Screening for important unwarranted variation in clinical practice: a triple-test of processes of care, costs and patient outcomesAndrew Partington A , Derek P. Chew B , David Ben-Tovim B , Matthew Horsfall C , Paul Hakendorf B and Jonathan Karnon A D
A School of Public Health, University of Adelaide, Level 7, 178 North Terrace, Adelaide, SA 5044, Australia. Email: email@example.com
C South Australian Health and Medical Research Institute, North Terrace, Adelaide, SA 5000, Australia. Email: Matthew.Horsfall@sa.gov.au
D Corresponding author. Email: firstname.lastname@example.org
Australian Health Review 41(1) 104-110 https://doi.org/10.1071/AH15101
Submitted: 2 June 2015 Accepted: 1 February 2016 Published: 3 March 2016
Objective Unwarranted variation in clinical practice is a target for quality improvement in health care, but there is no consensus on how to identify such variation or to assess the potential value of initiatives to improve quality in these areas. This study illustrates the use of a triple test, namely the comparative analysis of processes of care, costs and outcomes, to identify and assess the burden of unwarranted variation in clinical practice.
Methods Routinely collected hospital and mortality data were linked for patients presenting with symptoms suggestive of acute coronary syndromes at the emergency departments of four public hospitals in South Australia. Multiple regression models analysed variation in re-admissions and mortality at 30 days and 12 months, patient costs and multiple process indicators.
Results After casemix adjustment, an outlier hospital with statistically significantly poorer outcomes and higher costs was identified. Key process indicators included admission patterns, use of invasive diagnostic procedures and length of stay. Performance varied according to patients’ presenting characteristics and time of presentation.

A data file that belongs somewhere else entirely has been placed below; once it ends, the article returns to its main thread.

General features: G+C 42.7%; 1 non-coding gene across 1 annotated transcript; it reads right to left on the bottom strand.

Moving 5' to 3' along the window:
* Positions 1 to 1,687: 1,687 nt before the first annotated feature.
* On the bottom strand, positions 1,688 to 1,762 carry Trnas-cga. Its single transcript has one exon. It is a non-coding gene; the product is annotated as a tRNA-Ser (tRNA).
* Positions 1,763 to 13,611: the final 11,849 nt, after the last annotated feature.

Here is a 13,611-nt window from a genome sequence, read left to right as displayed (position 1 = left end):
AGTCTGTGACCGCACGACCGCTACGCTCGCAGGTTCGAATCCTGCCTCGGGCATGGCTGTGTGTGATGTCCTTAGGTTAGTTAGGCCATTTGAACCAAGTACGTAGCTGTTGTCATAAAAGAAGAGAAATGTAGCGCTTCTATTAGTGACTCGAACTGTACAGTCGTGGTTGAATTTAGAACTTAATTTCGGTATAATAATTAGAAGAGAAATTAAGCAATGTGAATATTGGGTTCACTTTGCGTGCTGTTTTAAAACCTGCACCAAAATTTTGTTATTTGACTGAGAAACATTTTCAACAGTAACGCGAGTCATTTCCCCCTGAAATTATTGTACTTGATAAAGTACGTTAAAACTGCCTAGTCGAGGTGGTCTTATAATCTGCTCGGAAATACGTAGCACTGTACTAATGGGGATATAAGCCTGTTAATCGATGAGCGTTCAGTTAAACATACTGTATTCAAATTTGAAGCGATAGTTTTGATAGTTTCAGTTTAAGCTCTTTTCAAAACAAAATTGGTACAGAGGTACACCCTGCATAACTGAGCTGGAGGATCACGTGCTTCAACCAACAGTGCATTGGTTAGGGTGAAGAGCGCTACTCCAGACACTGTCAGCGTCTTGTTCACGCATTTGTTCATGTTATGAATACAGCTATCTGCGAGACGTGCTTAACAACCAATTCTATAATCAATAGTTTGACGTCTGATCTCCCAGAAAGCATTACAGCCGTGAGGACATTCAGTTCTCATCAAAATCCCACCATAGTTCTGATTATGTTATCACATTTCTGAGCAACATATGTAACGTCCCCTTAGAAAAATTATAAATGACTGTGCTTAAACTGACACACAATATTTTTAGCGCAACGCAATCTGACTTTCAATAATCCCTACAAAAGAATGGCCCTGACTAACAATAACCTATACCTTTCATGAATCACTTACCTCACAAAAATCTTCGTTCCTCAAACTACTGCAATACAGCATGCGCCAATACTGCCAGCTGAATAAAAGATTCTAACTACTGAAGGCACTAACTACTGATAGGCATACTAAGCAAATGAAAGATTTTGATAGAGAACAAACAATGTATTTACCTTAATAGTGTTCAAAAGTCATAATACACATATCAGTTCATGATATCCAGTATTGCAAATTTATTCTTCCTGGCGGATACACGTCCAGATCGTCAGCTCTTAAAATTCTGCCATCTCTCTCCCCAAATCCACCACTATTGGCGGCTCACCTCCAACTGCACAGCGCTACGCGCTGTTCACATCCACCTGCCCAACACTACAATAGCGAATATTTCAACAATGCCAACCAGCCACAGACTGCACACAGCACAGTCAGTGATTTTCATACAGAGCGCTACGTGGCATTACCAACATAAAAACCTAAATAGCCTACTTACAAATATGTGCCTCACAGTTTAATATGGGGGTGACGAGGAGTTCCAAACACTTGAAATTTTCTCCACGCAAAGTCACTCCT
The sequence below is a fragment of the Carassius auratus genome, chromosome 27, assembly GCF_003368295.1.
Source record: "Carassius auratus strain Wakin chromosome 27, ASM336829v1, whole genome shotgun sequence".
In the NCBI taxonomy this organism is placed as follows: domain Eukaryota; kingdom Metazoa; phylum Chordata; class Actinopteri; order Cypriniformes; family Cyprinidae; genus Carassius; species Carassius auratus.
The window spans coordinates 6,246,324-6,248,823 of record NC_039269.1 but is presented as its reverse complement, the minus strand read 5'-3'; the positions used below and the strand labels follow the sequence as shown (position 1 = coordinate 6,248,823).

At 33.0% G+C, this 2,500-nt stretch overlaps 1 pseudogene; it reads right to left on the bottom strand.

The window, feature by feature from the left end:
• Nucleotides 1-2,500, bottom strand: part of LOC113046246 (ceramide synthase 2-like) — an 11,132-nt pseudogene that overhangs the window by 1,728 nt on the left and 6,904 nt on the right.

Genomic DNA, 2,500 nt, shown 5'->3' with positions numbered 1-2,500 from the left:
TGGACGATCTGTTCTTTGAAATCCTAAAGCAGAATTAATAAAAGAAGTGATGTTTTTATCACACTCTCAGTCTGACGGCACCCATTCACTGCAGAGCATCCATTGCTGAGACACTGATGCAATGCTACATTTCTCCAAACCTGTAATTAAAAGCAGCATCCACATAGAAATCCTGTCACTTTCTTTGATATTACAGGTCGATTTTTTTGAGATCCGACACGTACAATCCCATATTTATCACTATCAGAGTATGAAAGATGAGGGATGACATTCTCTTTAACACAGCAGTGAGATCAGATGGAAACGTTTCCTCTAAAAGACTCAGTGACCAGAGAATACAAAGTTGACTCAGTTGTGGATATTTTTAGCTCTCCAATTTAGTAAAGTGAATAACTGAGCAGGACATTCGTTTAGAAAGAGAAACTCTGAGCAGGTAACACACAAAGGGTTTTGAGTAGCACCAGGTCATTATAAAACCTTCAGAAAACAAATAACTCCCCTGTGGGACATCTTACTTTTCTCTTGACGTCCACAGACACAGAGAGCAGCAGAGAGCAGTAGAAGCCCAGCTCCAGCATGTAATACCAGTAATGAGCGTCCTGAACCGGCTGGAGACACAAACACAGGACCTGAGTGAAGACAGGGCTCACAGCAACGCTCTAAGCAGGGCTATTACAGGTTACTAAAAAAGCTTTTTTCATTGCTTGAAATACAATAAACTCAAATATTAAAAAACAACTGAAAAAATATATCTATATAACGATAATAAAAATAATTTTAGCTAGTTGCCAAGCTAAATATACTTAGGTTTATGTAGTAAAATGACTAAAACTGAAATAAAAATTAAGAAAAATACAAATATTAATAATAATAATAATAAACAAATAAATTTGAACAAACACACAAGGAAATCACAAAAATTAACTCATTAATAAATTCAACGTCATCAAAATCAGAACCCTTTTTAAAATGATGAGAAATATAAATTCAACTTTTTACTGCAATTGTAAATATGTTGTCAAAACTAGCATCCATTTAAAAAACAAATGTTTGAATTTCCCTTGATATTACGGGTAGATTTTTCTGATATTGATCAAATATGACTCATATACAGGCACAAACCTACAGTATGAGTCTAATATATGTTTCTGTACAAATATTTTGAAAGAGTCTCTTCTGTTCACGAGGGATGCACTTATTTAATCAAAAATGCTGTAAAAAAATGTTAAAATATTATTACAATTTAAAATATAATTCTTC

Conclusions The joint analysis of processes, outcomes and costs as alternative measures of performance inform the importance of reducing variation in clinical practice, as well as identifying specific targets for quality improvement along clinical pathways. Such analyses could be undertaken across a wide range of clinical areas to inform the potential value and prioritisation of quality improvement initiatives.
What is known about the topic? Variation in clinical practice is a long-standing issue that has been analysed from many different perspectives. It is neither possible nor desirable to address all forms of variation in clinical practice: the focus should be on identifying important unwarranted variation to inform actions to reduce variation and improve quality.
What does this paper add? This paper proposes the comparative analysis of processes of care, costs and outcomes for patients with similar diagnoses presenting at alternative hospitals, using linked, routinely collected data. This triple test of performance indicators extracts maximum value from routine data to identify priority areas for quality improvement to reduce important and unwarranted variations in clinical practice.
What are the implications for practitioners? The proposed analyses need to be applied to other clinical areas to demonstrate the general application of the methods. The outputs can then be validated through the application of quality improvement initiatives in clinical areas with identified important and unwarranted variation. Validated frameworks for the comparative analysis of clinical practice provide an efficient approach to valuing and prioritising actions to improve health service quality.
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